College / Taxes
Qualified Education Expenses Explained
Qualified Education Expenses

You may have heard of qualified education expenses. They’re types of expenses the IRS allows for special tax treatment. It’s similar to qualified withdrawals from a retirement account. If a withdrawal is “qualified,” you won’t have to pay a penalty, or in some cases, any tax at all. But, you must follow the rules. To make matters more confusing, “qualified education expenses” vary from account & loan type. The IRS does give us a breakdown of these expenses in their most recent publication 970. But it’s 79 pages long! Thankfully, TheCollegeDude is here to help. I read the publication so you don’t have to. More importantly, I broke down the sources to pay for college in an easy to see graphic. The purpose of this post is to break down qualified education expenses and allow you to stay compliant.

Scholarships & Grants

You may not know this, but some scholarships & grants are taxable. In the event you receive scholarships & grants in excess of required books, equipment, and tuition and fees, the “gift” is taxable. The chart below shows each of common expenses and if the IRS considers them to be qualified.

Qualified Education Expenses - Scholarships & Grants

American Opportunity & Lifetime Learning Tax Credit

I’m a big fan of tax credits. Specifically education tax credits. These can be utilized to help offset taxable liability for parents sending children to college. They can also be utilized by adults returning to school. But you must understand that not every expenses qualifies. To make sure you’re doing this correctly, check the chart below and understand which expenses qualify.

Qualified Education Expenses - Tax Credits

Student Loan Interest Deduction

When it comes to qualified education expenses, no definition is more generous than the student loan interest deduction’s definition. These cover all the necessary expenses you can imagine. You must use a qualified student loan, which is another factor. But generally speaking, the student loan interest deduction allows for the maximum usage of qualified expenses.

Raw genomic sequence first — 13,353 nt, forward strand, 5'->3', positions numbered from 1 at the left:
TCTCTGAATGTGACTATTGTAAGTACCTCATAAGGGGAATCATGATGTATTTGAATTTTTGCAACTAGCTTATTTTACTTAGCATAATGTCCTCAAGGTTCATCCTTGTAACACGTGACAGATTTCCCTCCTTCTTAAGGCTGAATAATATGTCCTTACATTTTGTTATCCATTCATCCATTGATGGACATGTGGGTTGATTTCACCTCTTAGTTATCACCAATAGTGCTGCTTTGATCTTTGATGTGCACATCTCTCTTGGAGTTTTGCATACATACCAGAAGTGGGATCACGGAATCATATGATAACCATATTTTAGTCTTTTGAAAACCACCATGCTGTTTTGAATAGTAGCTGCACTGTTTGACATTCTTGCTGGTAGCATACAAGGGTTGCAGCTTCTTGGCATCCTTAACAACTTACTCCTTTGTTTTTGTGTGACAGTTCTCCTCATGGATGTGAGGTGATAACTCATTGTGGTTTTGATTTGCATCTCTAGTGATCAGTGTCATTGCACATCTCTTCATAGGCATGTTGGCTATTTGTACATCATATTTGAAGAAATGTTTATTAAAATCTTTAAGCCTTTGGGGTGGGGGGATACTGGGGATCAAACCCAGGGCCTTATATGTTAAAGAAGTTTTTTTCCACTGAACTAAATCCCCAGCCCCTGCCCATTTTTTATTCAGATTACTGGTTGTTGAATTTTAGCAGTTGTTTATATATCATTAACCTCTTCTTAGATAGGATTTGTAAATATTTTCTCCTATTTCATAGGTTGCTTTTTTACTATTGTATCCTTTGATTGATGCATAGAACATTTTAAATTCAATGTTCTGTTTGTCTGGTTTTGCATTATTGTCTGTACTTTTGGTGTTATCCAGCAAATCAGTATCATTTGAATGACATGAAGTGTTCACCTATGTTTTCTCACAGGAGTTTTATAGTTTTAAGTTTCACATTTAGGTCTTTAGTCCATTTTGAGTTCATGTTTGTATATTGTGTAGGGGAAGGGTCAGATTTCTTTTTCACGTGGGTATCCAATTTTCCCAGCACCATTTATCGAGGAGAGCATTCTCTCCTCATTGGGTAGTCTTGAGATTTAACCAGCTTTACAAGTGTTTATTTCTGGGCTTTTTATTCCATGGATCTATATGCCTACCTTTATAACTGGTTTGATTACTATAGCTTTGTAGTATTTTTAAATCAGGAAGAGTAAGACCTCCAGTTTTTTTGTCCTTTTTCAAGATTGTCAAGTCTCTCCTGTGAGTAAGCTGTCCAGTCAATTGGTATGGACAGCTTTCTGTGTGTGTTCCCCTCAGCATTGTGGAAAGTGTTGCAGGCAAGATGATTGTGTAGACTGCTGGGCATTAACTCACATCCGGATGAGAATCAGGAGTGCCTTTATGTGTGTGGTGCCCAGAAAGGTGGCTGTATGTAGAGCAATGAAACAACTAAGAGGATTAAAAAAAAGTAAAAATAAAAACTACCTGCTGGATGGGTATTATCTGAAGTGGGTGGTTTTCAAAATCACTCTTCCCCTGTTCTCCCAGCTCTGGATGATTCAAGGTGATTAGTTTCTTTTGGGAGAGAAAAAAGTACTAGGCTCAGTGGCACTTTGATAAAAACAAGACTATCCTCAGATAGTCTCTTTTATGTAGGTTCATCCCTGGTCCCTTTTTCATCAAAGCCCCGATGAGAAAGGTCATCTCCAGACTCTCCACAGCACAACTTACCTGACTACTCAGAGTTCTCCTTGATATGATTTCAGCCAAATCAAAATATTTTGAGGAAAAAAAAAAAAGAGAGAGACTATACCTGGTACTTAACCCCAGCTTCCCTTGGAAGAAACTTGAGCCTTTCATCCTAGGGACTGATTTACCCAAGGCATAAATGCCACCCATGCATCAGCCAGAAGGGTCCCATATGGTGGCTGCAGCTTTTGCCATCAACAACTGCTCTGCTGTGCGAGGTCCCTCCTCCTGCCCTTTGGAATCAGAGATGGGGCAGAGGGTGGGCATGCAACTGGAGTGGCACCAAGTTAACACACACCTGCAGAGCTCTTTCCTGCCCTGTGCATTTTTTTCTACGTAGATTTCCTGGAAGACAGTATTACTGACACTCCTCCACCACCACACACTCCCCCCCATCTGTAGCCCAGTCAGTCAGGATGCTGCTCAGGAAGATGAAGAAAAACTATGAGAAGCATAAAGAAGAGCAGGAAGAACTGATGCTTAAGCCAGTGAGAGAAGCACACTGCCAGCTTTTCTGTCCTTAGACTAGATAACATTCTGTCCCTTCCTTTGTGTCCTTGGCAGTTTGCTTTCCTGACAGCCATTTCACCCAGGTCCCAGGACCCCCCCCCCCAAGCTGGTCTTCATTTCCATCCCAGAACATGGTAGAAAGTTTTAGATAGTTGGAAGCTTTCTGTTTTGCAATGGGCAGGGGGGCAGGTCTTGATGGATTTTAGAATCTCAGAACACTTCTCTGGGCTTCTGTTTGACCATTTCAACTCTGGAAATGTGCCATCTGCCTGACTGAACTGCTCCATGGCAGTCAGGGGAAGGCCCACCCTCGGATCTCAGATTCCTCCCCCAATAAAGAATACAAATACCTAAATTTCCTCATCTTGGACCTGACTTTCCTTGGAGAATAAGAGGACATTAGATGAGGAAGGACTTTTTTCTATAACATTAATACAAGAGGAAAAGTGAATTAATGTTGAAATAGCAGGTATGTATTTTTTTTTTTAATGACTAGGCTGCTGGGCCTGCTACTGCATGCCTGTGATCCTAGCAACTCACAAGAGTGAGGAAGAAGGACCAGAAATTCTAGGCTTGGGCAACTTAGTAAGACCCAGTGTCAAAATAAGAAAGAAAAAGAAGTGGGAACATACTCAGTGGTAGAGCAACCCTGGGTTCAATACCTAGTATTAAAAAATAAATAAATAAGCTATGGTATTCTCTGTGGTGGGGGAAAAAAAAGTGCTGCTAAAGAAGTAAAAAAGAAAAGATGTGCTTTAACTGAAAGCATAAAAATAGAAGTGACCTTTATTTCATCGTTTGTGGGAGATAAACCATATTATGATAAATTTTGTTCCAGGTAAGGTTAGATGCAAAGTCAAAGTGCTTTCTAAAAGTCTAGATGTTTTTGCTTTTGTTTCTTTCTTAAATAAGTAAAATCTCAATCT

Qualified Education Expenses - Student Loan Interest Deduction

Coverdell ESA

While the Coverdell ESA has been replaced in practice by the 529 plan, it still exists for a number of accountholders. While it isn’t as flexible as the 529 plan, it does offer some benefits. One major benefit allowed by the Coverdell is the flexibility of what is a qualified payment.

NOTE: Transportation is considered a qualified expense, but only for eligible elementary & secondary schools.

Qualified Education Expenses - Coverdell ESA

529 Plans

529 plans are also referred to as Qualified Tuition Plans. These plans offer major flexibility and are great ways to save for college. In recent years, the IRS has expanded the definition of qualified expenses. These include tax free beneficiary transfers, student loan payoffs (up to $10k lifetime), and even a rule allowing transfers/rollovers to Roth IRAs. I do believe they are best used for college expenses, however, and the chart below confirms that.

Qualified Education Expenses - 529 Plans

Non-Parent Gifts for College

The IRS does allow non-parents to make tax-free gifts for college. While it is only tuition it allows, this can be a great way for grandparents to help pay for college. It’s become more and more popular to see grandparents save in 529 plans, but this plan can allow grandparents to also pay for schooling in a tax-efficient manner.

Grandparent gifts

Early IRA Withdrawals

IRA stands for Individual Retirement Account. So why are we talking about IRA’s and college funding? Well the IRS allows for a waiver of the 10% penalty if the funds are used for college expenses. That does not mean that you should do this, and the growth is taxable as income. But the waiving of the 10% penalty can help offset an otherwise taxable penalty. It is also a popular way for children to pay for college if they have an IRA.

IRA Penalty

Education Savings Bonds

While Education Savings Bonds are no longer a popular way to save due to income requirements and better ways to save for college, they do still exist. Below, you’ll see they’re not overly flexible when it comes to paying for college.

Education Savings Bonds

Employer-Provided Educational Assistance

A great way to pay for college is to have your employer help front the bill. It can be great for both the employer and employee when it comes to saving on taxes. It also can help strengthen the retention between employer & employee, which is needed in today’s day and age. Here are the expenses available.

Employer Provided Educational Assistance


The IRS thankfully gives us an idea of what qualified education expenses are, but they can be confusing across so many different ways to save and pay for college. Knowing how to properly include educational expenses is critical to avoiding penalties in event of an audit. Staying up to date while saving on taxes is critical to help paying for college.

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